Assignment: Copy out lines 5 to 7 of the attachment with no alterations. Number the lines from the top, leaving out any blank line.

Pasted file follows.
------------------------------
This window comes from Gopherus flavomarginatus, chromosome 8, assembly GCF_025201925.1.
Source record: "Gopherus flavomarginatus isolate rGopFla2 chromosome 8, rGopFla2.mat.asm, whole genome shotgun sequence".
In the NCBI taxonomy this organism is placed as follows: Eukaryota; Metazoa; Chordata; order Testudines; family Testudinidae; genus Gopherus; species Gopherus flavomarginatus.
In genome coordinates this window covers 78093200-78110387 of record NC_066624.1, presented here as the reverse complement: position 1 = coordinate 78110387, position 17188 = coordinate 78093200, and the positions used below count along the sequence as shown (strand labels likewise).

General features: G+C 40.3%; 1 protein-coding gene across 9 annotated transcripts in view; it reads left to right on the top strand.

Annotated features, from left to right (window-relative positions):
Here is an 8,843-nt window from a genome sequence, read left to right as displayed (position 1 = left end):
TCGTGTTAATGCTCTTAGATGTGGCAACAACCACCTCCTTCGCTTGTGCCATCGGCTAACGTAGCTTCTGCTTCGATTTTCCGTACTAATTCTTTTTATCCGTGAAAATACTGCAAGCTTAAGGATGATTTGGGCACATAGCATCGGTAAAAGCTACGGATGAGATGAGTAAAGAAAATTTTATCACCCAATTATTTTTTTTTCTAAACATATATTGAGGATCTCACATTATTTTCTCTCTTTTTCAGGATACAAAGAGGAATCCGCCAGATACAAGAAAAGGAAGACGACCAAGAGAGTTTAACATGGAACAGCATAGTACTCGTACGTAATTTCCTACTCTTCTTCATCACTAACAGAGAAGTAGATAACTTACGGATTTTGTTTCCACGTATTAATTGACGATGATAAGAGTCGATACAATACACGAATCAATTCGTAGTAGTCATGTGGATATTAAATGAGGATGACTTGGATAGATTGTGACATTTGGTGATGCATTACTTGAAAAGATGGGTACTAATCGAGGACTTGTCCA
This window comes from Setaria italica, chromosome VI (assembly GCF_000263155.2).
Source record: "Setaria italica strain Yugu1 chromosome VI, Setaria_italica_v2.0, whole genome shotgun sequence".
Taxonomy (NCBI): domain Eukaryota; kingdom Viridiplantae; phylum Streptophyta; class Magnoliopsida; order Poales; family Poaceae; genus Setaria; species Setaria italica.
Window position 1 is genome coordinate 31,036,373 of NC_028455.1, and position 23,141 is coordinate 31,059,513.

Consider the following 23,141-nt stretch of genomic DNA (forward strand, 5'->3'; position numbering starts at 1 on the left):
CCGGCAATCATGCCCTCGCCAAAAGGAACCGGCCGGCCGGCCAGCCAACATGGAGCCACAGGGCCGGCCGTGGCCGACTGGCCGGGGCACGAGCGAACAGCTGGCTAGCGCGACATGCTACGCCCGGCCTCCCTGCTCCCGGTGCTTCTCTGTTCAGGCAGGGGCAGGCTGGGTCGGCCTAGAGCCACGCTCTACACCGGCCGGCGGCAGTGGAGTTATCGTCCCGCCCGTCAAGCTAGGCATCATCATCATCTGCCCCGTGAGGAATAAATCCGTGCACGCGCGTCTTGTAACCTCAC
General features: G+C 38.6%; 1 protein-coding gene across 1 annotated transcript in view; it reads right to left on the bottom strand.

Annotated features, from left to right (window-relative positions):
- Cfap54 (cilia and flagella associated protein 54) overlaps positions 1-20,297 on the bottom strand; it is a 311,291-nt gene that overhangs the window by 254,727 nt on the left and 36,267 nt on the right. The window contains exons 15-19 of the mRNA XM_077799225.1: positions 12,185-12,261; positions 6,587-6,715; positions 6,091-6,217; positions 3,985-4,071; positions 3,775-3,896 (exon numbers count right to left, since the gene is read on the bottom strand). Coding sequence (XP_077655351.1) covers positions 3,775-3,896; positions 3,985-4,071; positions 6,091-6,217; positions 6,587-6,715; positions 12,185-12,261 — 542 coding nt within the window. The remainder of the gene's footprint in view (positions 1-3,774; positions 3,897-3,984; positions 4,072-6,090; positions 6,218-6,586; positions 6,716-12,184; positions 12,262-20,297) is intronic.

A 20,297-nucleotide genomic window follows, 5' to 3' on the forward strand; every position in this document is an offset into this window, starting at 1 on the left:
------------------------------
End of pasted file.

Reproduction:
General features: G+C 40.3%; 1 protein-coding gene across 9 annotated transcripts in view; it reads left to right on the top strand.

Annotated features, from left to right (window-relative positions):
Here is an 8,843-nt window from a genome sequence, read left to right as displayed (position 1 = left end):